The U.S. ambassador to Israel seemed to legitimize Jewish settlements in the West Bank and to minimize the extent of the Israeli occupation.
Israeli prime minister Benjamin Netanyahu used the Yiddish word for pig to describe just what settlers can and cannot do.
Driving up to the hilltop outpost of Gvaot, I expected zealous, violent settlers. I was surprised by what I experienced instead.
The government said in a court brief that the law was “a humane, proportional and reasonable response to the genuine distress of Israeli residents.”
Israeli ambassador Danny Danon called the list “an expression of modern anti-Semitism.”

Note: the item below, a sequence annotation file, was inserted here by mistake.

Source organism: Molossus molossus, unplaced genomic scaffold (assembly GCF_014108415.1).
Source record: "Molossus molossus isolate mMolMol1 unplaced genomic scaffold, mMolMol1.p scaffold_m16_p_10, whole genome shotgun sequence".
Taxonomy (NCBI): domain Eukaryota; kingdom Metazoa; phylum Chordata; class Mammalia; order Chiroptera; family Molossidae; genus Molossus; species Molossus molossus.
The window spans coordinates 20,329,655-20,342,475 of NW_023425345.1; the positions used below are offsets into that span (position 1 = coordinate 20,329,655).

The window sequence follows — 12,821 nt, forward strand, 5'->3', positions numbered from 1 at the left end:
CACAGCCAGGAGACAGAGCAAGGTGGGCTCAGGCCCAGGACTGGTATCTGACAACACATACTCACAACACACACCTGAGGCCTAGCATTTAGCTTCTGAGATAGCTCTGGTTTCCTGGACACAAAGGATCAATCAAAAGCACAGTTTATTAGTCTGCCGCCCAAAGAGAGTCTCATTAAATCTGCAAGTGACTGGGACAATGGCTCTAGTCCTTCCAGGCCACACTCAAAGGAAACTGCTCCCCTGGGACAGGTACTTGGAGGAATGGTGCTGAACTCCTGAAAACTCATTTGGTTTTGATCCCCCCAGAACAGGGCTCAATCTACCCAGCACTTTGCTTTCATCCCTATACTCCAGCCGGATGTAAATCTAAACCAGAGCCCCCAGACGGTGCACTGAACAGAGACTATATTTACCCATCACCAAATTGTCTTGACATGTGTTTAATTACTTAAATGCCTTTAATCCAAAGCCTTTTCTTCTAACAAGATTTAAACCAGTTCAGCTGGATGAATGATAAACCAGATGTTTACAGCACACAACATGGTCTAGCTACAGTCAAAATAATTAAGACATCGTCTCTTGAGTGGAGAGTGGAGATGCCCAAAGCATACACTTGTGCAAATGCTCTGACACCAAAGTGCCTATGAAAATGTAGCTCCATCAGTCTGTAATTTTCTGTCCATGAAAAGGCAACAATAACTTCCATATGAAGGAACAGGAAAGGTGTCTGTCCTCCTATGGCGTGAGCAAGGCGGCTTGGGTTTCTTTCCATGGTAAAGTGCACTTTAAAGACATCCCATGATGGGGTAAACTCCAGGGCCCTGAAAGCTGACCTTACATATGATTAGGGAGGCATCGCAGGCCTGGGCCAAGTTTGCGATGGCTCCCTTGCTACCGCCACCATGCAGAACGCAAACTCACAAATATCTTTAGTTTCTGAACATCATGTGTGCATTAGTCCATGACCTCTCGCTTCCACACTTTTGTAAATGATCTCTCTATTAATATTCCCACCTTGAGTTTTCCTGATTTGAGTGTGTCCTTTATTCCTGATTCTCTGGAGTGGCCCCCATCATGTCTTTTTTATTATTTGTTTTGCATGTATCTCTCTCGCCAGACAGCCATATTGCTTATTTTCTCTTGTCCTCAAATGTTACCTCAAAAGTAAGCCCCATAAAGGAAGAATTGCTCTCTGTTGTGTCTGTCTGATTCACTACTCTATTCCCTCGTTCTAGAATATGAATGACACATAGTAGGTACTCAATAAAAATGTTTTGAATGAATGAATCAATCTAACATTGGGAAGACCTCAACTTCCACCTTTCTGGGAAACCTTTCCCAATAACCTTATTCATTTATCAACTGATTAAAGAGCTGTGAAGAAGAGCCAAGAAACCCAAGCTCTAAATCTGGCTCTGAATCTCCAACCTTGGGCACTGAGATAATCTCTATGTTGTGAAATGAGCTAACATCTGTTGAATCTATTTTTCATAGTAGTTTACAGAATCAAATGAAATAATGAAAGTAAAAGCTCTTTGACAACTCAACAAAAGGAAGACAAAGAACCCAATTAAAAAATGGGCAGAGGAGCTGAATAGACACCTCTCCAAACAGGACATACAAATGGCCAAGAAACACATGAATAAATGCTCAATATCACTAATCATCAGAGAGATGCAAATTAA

The outpost is named Yad Ahi, My Brother’s Hand, in memory of the three slain members of the Salomon family who were killeed in their home on Shabbat.
“We certainly prefer to have diplomatic connection and it’s good that Israel has seen fit to restore their post in New Zealand.”
FIFA delayed a Palestinian motion opposing Israeli settlement clubs, but members will not forget how Israel intimidated the world’s soccer body.
Could a possible Israeli ban on overnight visits to Bethlehem, Jesus’s birthplace, hurt Christian tourism in the Holy Land?
Israelis under 50 who don’t remember a time before Israel controlled the West Bank believe that the contested territory belongs to their state.